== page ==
Q: Were any medication guidelines changed or recommended?

A: DSM has never been a manual guiding treatment or medication guidelines. As with past editions, DSM-5 is intended to be a manual for assessment and diagnosis of mental disorders and will not include information or guidelines for treatment of any disorder. That said, determining an accurate diagnosis is the first step toward being able to appropriately treat any medical condition, and mental disorders are no exception. DSM-5 will also be helpful in measuring the effectiveness of treatment, as dimensional assessments will assist in evaluating changes in severity levels as a response to treatment.4

Brief Review of Treatment Options for the Major Disorders

Although DSM is not a guideline for medication therapy, the diagnostic clarity that characterizes DSM-5 may influence prescribing trends. Pharmacists should not only be familiar with the DSM-5 changes, but also review general treatment guidelines for the major mental health conditions.

Neurodevelopmental disorders such as autism spectrum disorder do not have FDA-approved therapies to treat the core disorder. However, as is the case with a number of other mental health diagnoses, medication therapy targets the associated symptoms. Based on individual patient needs and past medical and/or psychiatric history, agitation and anxiety are symptoms that may be managed with antipsychotics, benzodiazepines, and sedating antihistamine products.

FDA-approved treatment for attention-deficit/hyperactivity disorder consists of stimulant and nonstimulant medications. DSM-5 highlights the expert consensus that this disorder may—and often does—encompass the patient’s life span. Pharmacists must be mindful of therapeutic considerations in aging patients when stimulant medications are used. These considerations include, but are not limited to, increased cardiac risks. Newly branded older agents, such as clonidine and guanfacine, are now available. Pharmacists must also be familiar with pharmacologic and nonpharmacologic treatment options for common concurrent conditions, such as insomnia.

Schizophrenia spectrum and other psychotic disorders have a wide array of medication therapy options, including first- and second-generation antipsychotics. A wide arsenal of new medications have been launched in the last few years, owing to an unusually increased pace for new mental health medications brought to market during that time. As is the case with other mental health disorders, co-occurring symptoms such as agitation, anxiety, and insomnia are common and must be treated accordingly.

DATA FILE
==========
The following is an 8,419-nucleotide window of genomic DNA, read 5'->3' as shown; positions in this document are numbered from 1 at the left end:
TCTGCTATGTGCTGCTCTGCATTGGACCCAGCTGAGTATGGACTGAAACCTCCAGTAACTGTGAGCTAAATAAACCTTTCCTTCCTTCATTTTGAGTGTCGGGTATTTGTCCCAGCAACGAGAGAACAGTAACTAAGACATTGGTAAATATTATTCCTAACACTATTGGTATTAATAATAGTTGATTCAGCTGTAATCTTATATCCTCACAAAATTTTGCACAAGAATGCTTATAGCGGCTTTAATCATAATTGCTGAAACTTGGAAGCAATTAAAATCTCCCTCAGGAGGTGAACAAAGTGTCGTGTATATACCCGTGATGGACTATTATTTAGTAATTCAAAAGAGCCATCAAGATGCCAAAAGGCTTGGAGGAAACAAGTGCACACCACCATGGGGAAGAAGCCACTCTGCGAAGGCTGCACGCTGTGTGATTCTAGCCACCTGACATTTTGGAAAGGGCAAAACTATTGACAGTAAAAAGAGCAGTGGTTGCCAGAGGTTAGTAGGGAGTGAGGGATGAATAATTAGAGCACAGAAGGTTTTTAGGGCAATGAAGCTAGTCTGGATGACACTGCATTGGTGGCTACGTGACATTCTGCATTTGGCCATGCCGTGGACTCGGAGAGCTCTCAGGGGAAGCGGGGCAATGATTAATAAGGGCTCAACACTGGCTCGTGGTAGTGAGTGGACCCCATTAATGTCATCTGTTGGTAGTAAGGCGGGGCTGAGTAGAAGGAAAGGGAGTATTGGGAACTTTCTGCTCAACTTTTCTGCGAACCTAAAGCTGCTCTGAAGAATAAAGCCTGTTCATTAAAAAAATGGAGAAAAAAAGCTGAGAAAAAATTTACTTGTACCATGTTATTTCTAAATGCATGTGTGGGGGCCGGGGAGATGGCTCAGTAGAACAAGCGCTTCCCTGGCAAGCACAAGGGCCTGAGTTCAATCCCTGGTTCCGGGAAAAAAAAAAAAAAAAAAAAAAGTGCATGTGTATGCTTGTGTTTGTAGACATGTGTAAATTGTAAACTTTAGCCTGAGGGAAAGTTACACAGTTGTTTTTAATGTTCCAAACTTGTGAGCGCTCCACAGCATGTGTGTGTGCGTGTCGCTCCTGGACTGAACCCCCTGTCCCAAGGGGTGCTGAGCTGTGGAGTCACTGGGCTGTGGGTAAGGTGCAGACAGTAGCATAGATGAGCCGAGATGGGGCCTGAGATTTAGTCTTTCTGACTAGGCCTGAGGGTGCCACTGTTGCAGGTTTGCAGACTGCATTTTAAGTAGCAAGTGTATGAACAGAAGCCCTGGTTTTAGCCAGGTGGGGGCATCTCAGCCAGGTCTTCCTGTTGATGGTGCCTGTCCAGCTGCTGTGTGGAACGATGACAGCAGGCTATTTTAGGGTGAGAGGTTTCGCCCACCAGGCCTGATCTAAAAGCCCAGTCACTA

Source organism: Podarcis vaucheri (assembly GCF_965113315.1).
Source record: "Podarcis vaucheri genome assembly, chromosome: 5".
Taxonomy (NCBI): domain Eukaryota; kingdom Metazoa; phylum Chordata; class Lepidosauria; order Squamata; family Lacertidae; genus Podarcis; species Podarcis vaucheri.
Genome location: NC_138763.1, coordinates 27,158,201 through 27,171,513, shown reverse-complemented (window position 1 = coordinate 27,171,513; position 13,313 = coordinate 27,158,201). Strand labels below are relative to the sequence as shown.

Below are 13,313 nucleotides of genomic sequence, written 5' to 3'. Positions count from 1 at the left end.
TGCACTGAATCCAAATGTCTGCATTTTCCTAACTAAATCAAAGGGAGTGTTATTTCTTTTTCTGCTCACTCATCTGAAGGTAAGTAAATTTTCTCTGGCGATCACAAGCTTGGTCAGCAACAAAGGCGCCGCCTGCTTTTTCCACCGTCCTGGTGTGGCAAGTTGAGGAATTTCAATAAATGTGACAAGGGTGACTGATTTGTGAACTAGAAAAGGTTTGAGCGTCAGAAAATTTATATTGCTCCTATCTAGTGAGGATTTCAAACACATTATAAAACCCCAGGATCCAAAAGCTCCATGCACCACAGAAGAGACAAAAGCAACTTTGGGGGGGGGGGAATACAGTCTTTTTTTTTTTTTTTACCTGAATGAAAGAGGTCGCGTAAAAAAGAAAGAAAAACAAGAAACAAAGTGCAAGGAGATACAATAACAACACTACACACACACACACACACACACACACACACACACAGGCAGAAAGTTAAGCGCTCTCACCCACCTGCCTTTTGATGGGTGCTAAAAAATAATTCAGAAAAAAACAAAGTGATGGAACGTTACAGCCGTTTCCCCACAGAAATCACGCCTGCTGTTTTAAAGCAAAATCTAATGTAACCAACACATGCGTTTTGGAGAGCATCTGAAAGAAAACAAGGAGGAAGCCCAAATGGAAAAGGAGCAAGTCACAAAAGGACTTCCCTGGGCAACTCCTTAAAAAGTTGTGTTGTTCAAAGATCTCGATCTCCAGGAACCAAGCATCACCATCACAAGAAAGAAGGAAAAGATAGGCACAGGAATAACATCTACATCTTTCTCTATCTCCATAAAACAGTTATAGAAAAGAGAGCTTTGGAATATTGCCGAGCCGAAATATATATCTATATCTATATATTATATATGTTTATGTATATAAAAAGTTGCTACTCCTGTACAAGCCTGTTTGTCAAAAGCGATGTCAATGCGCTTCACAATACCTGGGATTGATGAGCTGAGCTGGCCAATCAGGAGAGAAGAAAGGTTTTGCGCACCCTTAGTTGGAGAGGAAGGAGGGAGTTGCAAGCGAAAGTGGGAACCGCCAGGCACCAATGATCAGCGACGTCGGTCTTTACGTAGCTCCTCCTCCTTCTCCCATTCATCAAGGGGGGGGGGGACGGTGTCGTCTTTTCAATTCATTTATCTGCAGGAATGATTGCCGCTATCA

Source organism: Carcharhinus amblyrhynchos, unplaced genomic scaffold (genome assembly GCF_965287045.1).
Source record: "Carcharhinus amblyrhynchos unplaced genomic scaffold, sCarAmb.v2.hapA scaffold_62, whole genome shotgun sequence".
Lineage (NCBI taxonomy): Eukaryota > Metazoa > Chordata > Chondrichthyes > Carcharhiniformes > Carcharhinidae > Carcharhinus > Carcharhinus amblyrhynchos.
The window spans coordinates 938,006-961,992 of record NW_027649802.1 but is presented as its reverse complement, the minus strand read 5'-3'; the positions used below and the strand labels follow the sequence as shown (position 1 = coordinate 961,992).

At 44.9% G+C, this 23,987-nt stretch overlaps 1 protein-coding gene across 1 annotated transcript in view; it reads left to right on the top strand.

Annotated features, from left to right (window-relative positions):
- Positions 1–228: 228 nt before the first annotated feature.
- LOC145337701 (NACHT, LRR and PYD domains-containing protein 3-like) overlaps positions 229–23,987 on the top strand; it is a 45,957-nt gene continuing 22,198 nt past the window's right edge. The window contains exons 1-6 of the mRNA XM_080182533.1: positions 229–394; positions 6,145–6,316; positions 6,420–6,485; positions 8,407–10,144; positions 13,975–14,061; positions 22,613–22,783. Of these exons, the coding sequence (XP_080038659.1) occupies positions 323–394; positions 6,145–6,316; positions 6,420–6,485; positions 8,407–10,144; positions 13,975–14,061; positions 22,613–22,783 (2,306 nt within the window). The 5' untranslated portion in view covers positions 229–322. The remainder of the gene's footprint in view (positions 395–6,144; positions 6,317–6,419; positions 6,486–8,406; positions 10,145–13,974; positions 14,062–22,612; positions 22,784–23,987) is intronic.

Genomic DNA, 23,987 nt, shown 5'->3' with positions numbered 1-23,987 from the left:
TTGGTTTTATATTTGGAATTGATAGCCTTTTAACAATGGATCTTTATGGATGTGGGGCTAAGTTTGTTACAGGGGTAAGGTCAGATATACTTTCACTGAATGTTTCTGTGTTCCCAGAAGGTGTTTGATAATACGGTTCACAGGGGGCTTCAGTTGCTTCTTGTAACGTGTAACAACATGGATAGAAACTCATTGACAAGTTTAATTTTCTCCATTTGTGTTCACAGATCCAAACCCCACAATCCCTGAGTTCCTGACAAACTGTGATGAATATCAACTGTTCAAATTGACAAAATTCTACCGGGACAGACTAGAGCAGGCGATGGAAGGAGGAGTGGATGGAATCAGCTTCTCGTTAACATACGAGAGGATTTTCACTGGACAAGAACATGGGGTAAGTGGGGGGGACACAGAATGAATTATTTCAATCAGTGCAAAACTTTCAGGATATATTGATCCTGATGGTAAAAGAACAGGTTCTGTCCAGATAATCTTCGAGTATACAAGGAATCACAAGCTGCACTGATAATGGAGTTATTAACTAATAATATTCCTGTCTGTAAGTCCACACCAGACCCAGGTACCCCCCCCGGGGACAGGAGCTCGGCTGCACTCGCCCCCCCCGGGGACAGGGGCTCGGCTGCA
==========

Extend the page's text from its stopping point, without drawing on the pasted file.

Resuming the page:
Of the mental health disorders with FDA-approved treatments, bipolar and related disorders can benefit from one of the largest arrays of treatment options. Mood stabilizers include lithium, antiepileptics, and second-generation antipsychotics. Additionally, medications may be required to treat symptoms of agitation, anxiety, and insomnia, as previously noted for other psychiatric diagnoses. Adasuve (loxapine) inhalation powder was approved by the FDA in December 2012 for the acute treatment of agitation associated with bipolar I disorder or schizophrenia in adults.5

Depressive disorders, anxiety disorders, and posttraumatic stress disorder are all distinct in their diagnostic criteria and therapeutic timeline; however, they share a common medication class as first-line treatment. Serotonin reuptake inhibitors (SSRIs) and serotonin-norepinephrine reuptake inhibitors (SNRIs) have emerged as the treatment of choice based on efficacy, lack of dependence, and tolerable side-effect profile. The FDA-approved uses may guide prescriber treatment choice; however, the mechanism of action is the same for all agents within each drug class (TABLE 2). When recommending these agents as a new treatment intervention or managing a patient currently on an SSRI/SNRI regimen, it is important for the provider to consider the side effects and drug interactions. The side-effect profiles of these agents may appear similar, but the degree of severity often differs with the agent chosen, the specific CYP450 profile of the drug, and potential individual genetic polymorphisms in individuals receiving treatment. In July 2013, the FDA approved levomilnacipran (Fetzima) as the newest SNRI for major depressive disorder in adults, making the drug the fourth SNRI to be approved in the U.S.6


1. American Psychiatric Association. DSM-5 implementation and support. Accessed August 1, 2013.
2. Frequently asked questions. Accessed August 1, 2013.
3. American Psychiatric Association Board of Trustees approves DSM-5. Accessed August 1, 2013.
4. In-person interview with David J. Kupfer, MD, on July 3, 2013.
5. Clinical Pharmacology [online database]. Tampa, FL: Gold Standard, Inc; 2013. Accessed August 1, 2013.
6. New and generic drug approvals. Accessed August 1, 2013.